Striking a Balance Between Intellectual Property Protection of Traditional Chinese Medicine and Access to Knowledge

AuthorLin Peng
JIANG (DO NOT DELETE) 15/12/9 12:20 PM
LIN Peng
Traditional Chinese medicine has played a vital role in the well being of Chinese people for
thousands of years. It is a comprehensive system of herb medicine that has b een repeatedly
practiced and gradually summarized by Chinese people over a long period of time. The current
practice related to traditional Chinese medicine has gone beyond the traditional practice. It at
least includes mass production of traditional Chinese medicine pills, traditional Chinese
medicine herb extract and therapeutic chemicals identified in traditional Chinese medicine
materia medica. While traditional practice is in the public domain, the case is less clear for the
expansive practice of traditional Chinese medicine, particularly because the public has not
practiced such knowledge before. The current intellectual property law is designed to strike a
delicate balance between incentives of creation and access to knowledge. It is often construed
from a utilitarian perspective. This utilitarian consideration can justify some protection for the
new practice. While the current intellectual property law often only recognizes limited defensive
rights for traditional knowledge holder s, once the rights of non-traditional practitioners are
recognized, the rationale of intellectual property legal regime may justify a stronger package of
rights, which would include more than defensive rights for traditional knowledge holders.
Inspect the state of yin and yang; and adjust them to reach
the balance.
-Yellow Emperors Inner Canon1
Traditional Chinese Medicine, the collective name for a broad
range of medicine practices that have been developed in China, has a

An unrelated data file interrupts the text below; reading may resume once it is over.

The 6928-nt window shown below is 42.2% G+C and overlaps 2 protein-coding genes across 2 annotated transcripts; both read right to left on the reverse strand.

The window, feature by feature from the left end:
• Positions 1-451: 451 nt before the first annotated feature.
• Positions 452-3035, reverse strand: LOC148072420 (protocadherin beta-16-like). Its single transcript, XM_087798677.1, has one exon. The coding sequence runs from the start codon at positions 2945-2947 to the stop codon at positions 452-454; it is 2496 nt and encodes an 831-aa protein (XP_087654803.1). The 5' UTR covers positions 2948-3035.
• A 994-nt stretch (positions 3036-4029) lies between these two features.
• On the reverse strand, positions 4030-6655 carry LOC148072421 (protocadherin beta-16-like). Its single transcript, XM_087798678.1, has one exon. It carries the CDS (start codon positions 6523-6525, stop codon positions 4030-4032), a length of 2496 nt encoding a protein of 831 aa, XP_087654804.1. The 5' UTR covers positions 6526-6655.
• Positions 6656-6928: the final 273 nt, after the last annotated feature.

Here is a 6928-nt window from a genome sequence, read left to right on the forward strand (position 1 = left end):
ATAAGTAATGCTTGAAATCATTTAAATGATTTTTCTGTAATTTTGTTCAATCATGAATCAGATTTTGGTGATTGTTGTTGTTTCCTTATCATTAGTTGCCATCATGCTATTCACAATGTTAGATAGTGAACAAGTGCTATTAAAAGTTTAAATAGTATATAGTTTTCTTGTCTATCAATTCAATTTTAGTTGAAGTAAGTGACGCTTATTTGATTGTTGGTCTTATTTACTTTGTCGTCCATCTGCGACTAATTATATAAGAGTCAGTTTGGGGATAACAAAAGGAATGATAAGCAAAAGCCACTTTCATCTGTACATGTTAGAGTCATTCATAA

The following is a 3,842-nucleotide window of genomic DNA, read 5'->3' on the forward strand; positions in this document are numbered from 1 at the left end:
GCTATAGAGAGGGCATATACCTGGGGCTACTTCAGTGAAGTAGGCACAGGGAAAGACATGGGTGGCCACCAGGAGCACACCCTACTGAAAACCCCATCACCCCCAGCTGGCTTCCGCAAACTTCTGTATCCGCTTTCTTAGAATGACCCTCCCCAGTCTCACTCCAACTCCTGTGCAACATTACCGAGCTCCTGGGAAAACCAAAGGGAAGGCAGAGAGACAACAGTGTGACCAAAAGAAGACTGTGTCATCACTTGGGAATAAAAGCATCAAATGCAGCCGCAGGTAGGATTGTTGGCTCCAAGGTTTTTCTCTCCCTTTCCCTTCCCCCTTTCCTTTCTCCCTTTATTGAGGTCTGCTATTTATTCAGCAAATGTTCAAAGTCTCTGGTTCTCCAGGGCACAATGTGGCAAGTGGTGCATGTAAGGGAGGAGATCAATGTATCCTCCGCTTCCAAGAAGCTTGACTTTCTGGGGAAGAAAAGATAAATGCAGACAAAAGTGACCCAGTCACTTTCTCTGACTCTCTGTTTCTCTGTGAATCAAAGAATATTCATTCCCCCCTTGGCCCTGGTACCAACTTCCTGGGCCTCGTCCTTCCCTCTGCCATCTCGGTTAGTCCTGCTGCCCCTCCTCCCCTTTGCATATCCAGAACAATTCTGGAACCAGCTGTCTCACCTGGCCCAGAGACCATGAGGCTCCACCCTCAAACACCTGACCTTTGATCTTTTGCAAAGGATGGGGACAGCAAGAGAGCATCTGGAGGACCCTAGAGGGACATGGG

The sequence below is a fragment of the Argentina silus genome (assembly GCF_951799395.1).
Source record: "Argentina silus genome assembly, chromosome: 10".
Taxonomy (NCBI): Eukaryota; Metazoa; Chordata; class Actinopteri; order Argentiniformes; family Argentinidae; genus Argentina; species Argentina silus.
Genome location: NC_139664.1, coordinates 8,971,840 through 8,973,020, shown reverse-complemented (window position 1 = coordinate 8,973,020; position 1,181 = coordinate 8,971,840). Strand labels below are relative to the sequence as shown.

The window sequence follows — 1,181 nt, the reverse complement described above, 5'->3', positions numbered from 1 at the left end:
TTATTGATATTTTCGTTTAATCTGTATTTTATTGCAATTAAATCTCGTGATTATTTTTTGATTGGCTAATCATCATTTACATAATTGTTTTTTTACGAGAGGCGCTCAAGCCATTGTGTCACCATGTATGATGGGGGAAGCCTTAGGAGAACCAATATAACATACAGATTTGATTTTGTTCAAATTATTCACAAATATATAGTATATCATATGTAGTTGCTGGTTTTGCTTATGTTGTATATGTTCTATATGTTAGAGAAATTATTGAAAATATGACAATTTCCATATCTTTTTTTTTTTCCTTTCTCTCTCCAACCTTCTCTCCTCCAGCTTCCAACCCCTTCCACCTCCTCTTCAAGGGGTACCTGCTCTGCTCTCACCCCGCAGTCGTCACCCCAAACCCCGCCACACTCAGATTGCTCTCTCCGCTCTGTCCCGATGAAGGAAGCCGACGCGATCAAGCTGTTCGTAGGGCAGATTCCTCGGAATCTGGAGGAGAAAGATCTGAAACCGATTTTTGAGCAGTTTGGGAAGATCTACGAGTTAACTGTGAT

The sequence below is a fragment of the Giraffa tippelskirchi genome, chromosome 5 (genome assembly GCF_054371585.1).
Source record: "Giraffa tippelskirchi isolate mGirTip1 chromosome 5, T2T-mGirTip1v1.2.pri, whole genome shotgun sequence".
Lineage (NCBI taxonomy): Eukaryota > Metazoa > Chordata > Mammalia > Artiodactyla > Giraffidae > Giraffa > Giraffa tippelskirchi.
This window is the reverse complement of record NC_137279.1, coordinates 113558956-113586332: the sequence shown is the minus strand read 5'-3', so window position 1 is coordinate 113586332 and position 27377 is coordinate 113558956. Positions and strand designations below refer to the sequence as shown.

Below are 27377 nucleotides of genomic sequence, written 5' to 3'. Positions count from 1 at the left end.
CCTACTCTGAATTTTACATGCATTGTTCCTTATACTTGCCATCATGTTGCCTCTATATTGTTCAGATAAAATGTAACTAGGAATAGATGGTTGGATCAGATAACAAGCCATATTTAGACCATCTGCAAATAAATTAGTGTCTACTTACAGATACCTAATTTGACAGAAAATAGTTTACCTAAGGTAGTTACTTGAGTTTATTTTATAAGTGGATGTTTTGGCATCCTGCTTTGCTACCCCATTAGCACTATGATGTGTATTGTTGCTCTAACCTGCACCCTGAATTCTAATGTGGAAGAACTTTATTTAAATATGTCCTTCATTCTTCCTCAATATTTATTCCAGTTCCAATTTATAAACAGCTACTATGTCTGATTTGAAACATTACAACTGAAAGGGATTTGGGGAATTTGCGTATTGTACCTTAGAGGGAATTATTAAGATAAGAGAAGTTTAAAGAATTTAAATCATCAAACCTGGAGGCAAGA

history of more than 3,000 years. The earliest documentations of
traditional Chinese medicine can be dated back to 1,100 B.C.2 It is a
comprehensive system of healthcare that has been repeatedly practiced
and gradually summarized by Chinese people over a long period of
time. No other healthcare systems in the world either modern or
ancient have such a long history.3
Traditional Chinese medicine embraces a wide range of
practices, including various forms of herbal medicine, acupuncture,
1 Huangdi Neijing(su wen) (黄帝内经(素问)) [Yellow Emperor's Inner Canon (Su Wen)] 4 (Fu
Jinghua Chen Xinzhi eds. 1997) (stating the most fundamental principle in traditional Chinese Medicine).
2 Leung AY, Traditional Toxicity Documentation of Chinese Materia MedicaAn Overview, 34(4)
TOXICOL PATHOL 319-26 (2006).
3 Id.
JIANG (DO NOT DELETE) 15/12/9 12:20 PM
moxibustion, massage, qigong, and dietary therapy, etc. Among them,
the herbal medicine is probably the most important. The Treatise on
Cold Damage Disorders, an early doctrine of Chinese medicine
compiled in the Han Dynasty (219 A.D.), included 112 herbal
prescriptions.4 These prescriptions typically include a combination of
various herbs and are administered according to a unique set of
theories. These theories were summarized in the Yellow Emperor’s
Inner Canon, another early doctrine of Chinese medicine compiled
more than 2,000 years ago. The Yellow Emperor’s Inner Canon tied
yin-yang and five elements to a body’s functional entities: lungs are
linked to metal; kidney to wood; liver to water; heart to fire; and spleen
to earth. While health is the result of the harmonious interaction
among these functional entities, imbalance between yin and yang will
lead to diseases.
The fundamental principle of traditional Chinese medicine practice
is to restore the balance, as it is elegantly stated in the Yellow
Emperor’s Inner Canon, “Inspect the state of yin and yang; and adjust
them to reach the balance.” By measuring the pulse and inspecting the
tongue, skin, and eyes etc., a traditional Chinese medicine doctor can
identify the cause of the imbalance: whether it is due to an excess of
yin or due to a surplus of yang. If yin is dominant, then herbs that can
boost yang will be administered. Similarly, if yang is excessive, the
doctor needs to prescribe herbs to boost yin. There are great
similarities between the theory of traditional Chinese medicine and